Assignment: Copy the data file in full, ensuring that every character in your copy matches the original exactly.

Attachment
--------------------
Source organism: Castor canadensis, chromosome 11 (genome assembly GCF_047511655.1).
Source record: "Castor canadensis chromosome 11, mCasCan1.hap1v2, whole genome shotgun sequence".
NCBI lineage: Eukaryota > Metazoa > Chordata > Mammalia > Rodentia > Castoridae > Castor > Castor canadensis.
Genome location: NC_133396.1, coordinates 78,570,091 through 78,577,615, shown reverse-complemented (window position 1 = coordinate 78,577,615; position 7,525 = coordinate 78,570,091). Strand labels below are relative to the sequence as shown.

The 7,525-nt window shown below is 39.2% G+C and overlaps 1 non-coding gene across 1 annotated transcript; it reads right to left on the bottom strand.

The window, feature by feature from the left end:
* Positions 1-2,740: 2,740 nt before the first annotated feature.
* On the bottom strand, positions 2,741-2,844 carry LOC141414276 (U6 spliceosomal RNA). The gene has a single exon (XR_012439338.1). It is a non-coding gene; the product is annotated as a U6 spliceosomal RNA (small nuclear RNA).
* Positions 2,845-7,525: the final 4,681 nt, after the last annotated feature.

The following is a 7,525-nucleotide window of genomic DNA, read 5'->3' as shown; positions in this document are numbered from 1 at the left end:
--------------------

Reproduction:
Source organism: Castor canadensis, chromosome 11 (genome assembly GCF_047511655.1).
Source record: "Castor canadensis chromosome 11, mCasCan1.hap1v2, whole genome shotgun sequence".
NCBI lineage: Eukaryota > Metazoa > Chordata > Mammalia > Rodentia > Castoridae > Castor > Castor canadensis.
Genome location: NC_133396.1, coordinates 78,570,091 through 78,577,615, shown reverse-complemented (window position 1 = coordinate 78,577,615; position 7,525 = coordinate 78,570,091). Strand labels below are relative to the sequence as shown.

The 7,525-nt window shown below is 39.2% G+C and overlaps 1 non-coding gene across 1 annotated transcript; it reads right to left on the bottom strand.

The window, feature by feature from the left end:
* Positions 1-2,740: 2,740 nt before the first annotated feature.
* On the bottom strand, positions 2,741-2,844 carry LOC141414276 (U6 spliceosomal RNA). The gene has a single exon (XR_012439338.1). It is a non-coding gene; the product is annotated as a U6 spliceosomal RNA (small nuclear RNA).
* Positions 2,845-7,525: the final 4,681 nt, after the last annotated feature.

The following is a 7,525-nucleotide window of genomic DNA, read 5'->3' as shown; positions in this document are numbered from 1 at the left end: